Weldon is best choice for House Armed Services Cmte

By Paul M. Weyrich
web posted December 4, 2000

Last week I mentioned the importance of the Chairmanship of the Ways and Means Committee to conservatives and to the nation. There is a second contest for a House Committee Chairmanship of equal importance to the nation. This is not an ideological battle. In this case both candidates are conservative. In fact the candidate I believe should win is the more moderate of the two, but as I say, ideology is not the question here.

The committee in question here is the House Armed Services Committee. Ever since the Republicans won control of Congress, that Committee has been led by Rep. Floyd Spence of South Carolina. First elected in 1970, Spence was the loyal foot soldier who waited his turn through the seniority system. But just as he finally attained the prize he waited for so many years to obtain, the eager, hard-charging freshmen changed the rules and imposed term limits on their committee chairmen. This limit drove some Members, such as Bill Archer, Chairman of Ways and Means for the three allowable terms, to retire. In the case of Spence, he has elected to become chairman of one of the key subcommittees of Armed Services instead. But he did have to step down as overall chairman.

In the days when seniority ruled, Rep. Bob Stump of Arizona would simply have been the next chairman. No questions asked. But that was then and this is now. Now, chairmen are elected, and the most senior member can be defeated by another senior member of the committee. Stump, who was first elected as a Democrat and later changed parties, is now in his mid-70's. A solid conservative, he is the only member of the Arizona delegation who refused to support Sen. John McCain. That took some courage, as McCain is mean enough that even normally principled Sen. Jon Kyl felt obliged to hop on board his bandwagon.

Stump is a fine patriot, and were these ordinary times, it would certainly do no harm to cap his career with this chairmanship, thus allowing him to retire with that greater dignity. But given what Bill Clinton has done to our military and given the challenges this nation faces around the world, clearly something out of the ordinary is called for.

Curt WeldonRepresentative Curt Weldon hails from suburban Philadelphia. The last product of an infamous Republican political machine that used to rival Democratic city politics, it is the last place one would expect to find a Member of the House with a strategic vision for our national defense. But Weldon is nothing short of remarkable. While most Republican Members were content to mouth clichés about Bill Clinton's policies creating enemies where we once had friends, Weldon actually got to know Members of Parliament in Russia and elsewhere. He has a better grasp of the strategic situation in that part of the world than perhaps any other Member. I have seen it first hand.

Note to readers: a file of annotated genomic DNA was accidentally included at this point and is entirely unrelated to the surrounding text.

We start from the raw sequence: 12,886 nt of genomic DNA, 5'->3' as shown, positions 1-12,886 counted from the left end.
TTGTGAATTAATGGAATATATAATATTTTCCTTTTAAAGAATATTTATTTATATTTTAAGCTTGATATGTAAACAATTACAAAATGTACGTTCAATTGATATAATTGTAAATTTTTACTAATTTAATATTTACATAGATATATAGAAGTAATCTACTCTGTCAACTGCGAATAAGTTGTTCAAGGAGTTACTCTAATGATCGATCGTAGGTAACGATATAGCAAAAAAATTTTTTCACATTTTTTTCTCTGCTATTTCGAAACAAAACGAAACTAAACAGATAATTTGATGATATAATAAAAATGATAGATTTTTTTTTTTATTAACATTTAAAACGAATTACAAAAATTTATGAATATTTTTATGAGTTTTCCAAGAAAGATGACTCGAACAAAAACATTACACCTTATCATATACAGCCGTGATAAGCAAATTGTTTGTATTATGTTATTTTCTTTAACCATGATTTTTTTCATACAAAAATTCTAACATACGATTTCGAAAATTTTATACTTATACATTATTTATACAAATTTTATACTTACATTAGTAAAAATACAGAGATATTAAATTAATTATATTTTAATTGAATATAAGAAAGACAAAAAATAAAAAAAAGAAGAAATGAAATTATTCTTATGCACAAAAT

Other Members of Congress get lip service from Russia. Weldon gets respect. It was Weldon who actually came up with the framework for peace which the United States backed at the last moment which averted an all out ground war in Yugoslavia. Weldon also has a totally realistic view of China and understands the situation in strategic terms.

Weldon has a game plan, both internally and externally, if he becomes Chairman of Armed Services. While he is committed to rebuilding the military and especially boosting the morale of those in uniform, he will be no automatic shill for the Pentagon. Weldon is as skeptical of some of the Pentagon's government spending as he has been of welfare waste fraud and abuse. Many of the powerful lobbies don't want to see him as Chairman because they know he has a keen ear for lies. He also doesn't take kindly to those defense industries which run to the Republicans to get spending increased but then hedge their bets by supporting Democratic candidates for Congress. If Weldon is the Chairman, it will not be business as usual.

Weldon's plan for reorganizing the Committee is attracting great interest. He would reconfigure subcommittees to more closely parallel their appropriations counterparts, establish a better liaison with other Committees, put the House on a better footing with the Senate Armed Services Committee in joint negotiations, and so on. His plan to make greater use of mid-level and more junior Members has made him a real contender in this race.

While he does not buy every program rivals at the Pentagon put forth, he is an absolutely tireless advocate for a strategic missile defense and he is convinced that if we do it right Russia can be convinced to accept it in her interest as well.

Weldon has astonishing energy. Really this race is about who is equipped to be the chairman for the 21st Century. Bob Stump would have been a fine Chairman back during the Cold War when stouthearted patriots were needed to blunt the Communists. Today, a forward-looking, strategic thinking, extraordinarily insightful chairman is required to meet the complexities not only of this new century but what Clinton and Company have added by their behavior.

Curt Weldon is that man.

Paul Weyrich is president of the Free Congress Foundation.

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